Seeking support through counselling can be a challenge and, for parents, it can feel even more difficult or even impossible. Parents are often overwhelmed with stressful and daily experiences, many of which inhibit the feeling of being able to dedicate time and energy to seeking support. Additionally, many parents will also feel unable to support their children while seeking help of their own.
The effects of many mental health issues also make seeking support as a parent especially important. Stress and low moods, for example, can lead to langer and lethargy, both of which can be disruptive to wellness within the home. There is also the concern that many parents experience pertaining to the proximity effects of mental illness, such as depression or anxiety being passed onto or affecting their children.
Even before seeking mental health support, such as counselling by Bristol Counselling and Psychotherapy, there are ways in which a parent-child relationship can be improved to facilitate better mental health. Receiving help around the home, for example, with chores and errands, can be a simple step toward relieving a parent of busyness and stress. Children that are encouraged to take on minor tasks around the home also learn about their own responsibilities too.
It is also parenting itself that might be the cause of mental health issues. Worries or fears of parenting ability, especially when considering the judgement of others, can be overwhelming. This pressure can lead to upset, depression, or even overcompensation, with parents developing unhealthy habits of micromanaging so as to retain a sense of control within the home.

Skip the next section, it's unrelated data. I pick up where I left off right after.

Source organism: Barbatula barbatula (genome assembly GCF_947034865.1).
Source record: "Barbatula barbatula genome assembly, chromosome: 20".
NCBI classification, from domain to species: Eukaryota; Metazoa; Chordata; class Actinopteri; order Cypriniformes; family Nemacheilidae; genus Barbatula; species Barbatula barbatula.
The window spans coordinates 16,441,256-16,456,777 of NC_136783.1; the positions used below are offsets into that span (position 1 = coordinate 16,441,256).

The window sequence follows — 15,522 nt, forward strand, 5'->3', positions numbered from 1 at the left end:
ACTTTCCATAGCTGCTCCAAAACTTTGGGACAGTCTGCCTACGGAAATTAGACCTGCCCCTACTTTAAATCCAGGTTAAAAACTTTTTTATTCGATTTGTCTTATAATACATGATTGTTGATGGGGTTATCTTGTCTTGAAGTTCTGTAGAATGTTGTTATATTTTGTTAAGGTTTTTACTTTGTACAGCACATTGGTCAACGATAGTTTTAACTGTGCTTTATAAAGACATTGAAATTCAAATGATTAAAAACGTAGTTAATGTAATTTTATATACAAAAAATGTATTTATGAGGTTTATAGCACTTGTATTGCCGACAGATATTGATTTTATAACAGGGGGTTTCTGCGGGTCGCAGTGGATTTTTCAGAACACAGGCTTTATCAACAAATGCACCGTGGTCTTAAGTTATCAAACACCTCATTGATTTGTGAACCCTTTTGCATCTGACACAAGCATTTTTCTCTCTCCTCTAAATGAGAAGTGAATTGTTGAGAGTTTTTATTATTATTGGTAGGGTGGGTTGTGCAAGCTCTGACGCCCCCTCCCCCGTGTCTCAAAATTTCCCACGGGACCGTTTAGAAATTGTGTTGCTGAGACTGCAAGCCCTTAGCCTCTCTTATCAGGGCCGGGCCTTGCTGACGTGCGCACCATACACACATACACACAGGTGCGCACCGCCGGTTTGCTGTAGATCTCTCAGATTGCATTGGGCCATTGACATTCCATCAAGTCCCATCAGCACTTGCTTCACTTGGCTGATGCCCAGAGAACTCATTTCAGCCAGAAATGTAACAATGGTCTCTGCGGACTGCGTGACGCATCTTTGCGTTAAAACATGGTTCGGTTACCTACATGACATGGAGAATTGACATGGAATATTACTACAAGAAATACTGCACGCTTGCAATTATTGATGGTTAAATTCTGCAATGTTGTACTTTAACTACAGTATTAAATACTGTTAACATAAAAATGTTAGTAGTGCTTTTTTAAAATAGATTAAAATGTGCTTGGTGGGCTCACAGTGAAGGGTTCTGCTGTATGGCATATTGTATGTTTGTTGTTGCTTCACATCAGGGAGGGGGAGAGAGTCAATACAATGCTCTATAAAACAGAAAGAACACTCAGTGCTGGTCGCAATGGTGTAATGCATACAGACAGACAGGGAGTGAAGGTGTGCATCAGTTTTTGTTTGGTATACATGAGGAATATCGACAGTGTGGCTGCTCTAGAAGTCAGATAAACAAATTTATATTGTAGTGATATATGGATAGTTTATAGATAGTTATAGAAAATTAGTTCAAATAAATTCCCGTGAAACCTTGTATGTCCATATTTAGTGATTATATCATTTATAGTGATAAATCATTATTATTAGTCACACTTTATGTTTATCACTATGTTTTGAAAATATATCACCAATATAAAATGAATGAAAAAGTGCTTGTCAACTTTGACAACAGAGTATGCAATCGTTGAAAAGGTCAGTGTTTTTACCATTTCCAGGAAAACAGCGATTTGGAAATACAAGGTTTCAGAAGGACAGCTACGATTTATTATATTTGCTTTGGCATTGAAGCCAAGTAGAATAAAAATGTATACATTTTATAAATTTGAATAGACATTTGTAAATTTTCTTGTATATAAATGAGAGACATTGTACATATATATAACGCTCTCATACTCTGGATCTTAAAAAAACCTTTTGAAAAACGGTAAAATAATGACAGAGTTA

Then, there is the mental health of children to consider. Many mental health issues take root during childhood and teenage years, making it a particularly difficult time for parents and children alike. Parents may also feel defeated should they begin to recognise mental illness within their child, placing both the pressure and the blame of such ailments upon their own shoulders.
These situations, however, often arise out of a parent’s control. Children go through a number of unique experiences, especially within school and when interacting with their peers. Parents should, instead, direct their energy toward seeking help, should they believe it is essential. Mental health support is possible for both parents and children, helping each to overcome their individual challenges, working toward better mental health and an ultimately positive parent-child relationship.